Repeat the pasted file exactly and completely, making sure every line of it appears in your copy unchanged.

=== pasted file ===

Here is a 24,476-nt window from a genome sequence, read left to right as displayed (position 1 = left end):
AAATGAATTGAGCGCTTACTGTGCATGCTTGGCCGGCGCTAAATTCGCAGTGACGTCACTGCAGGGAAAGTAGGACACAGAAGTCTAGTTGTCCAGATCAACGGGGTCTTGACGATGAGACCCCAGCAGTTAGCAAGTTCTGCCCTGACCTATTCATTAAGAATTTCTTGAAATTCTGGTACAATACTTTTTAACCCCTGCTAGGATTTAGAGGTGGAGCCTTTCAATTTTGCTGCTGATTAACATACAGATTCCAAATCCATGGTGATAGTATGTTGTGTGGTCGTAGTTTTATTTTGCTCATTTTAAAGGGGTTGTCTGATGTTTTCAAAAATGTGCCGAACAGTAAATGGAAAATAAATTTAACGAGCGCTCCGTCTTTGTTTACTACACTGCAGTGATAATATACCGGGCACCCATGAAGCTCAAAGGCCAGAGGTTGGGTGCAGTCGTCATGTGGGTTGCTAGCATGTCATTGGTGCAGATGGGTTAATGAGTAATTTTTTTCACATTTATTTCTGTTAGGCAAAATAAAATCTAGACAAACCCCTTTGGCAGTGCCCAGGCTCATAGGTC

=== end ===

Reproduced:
Here is a 24,476-nt window from a genome sequence, read left to right as displayed (position 1 = left end):
AAATGAATTGAGCGCTTACTGTGCATGCTTGGCCGGCGCTAAATTCGCAGTGACGTCACTGCAGGGAAAGTAGGACACAGAAGTCTAGTTGTCCAGATCAACGGGGTCTTGACGATGAGACCCCAGCAGTTAGCAAGTTCTGCCCTGACCTATTCATTAAGAATTTCTTGAAATTCTGGTACAATACTTTTTAACCCCTGCTAGGATTTAGAGGTGGAGCCTTTCAATTTTGCTGCTGATTAACATACAGATTCCAAATCCATGGTGATAGTATGTTGTGTGGTCGTAGTTTTATTTTGCTCATTTTAAAGGGGTTGTCTGATGTTTTCAAAAATGTGCCGAACAGTAAATGGAAAATAAATTTAACGAGCGCTCCGTCTTTGTTTACTACACTGCAGTGATAATATACCGGGCACCCATGAAGCTCAAAGGCCAGAGGTTGGGTGCAGTCGTCATGTGGGTTGCTAGCATGTCATTGGTGCAGATGGGTTAATGAGTAATTTTTTTCACATTTATTTCTGTTAGGCAAAATAAAATCTAGACAAACCCCTTTGGCAGTGCCCAGGCTCATAGGTC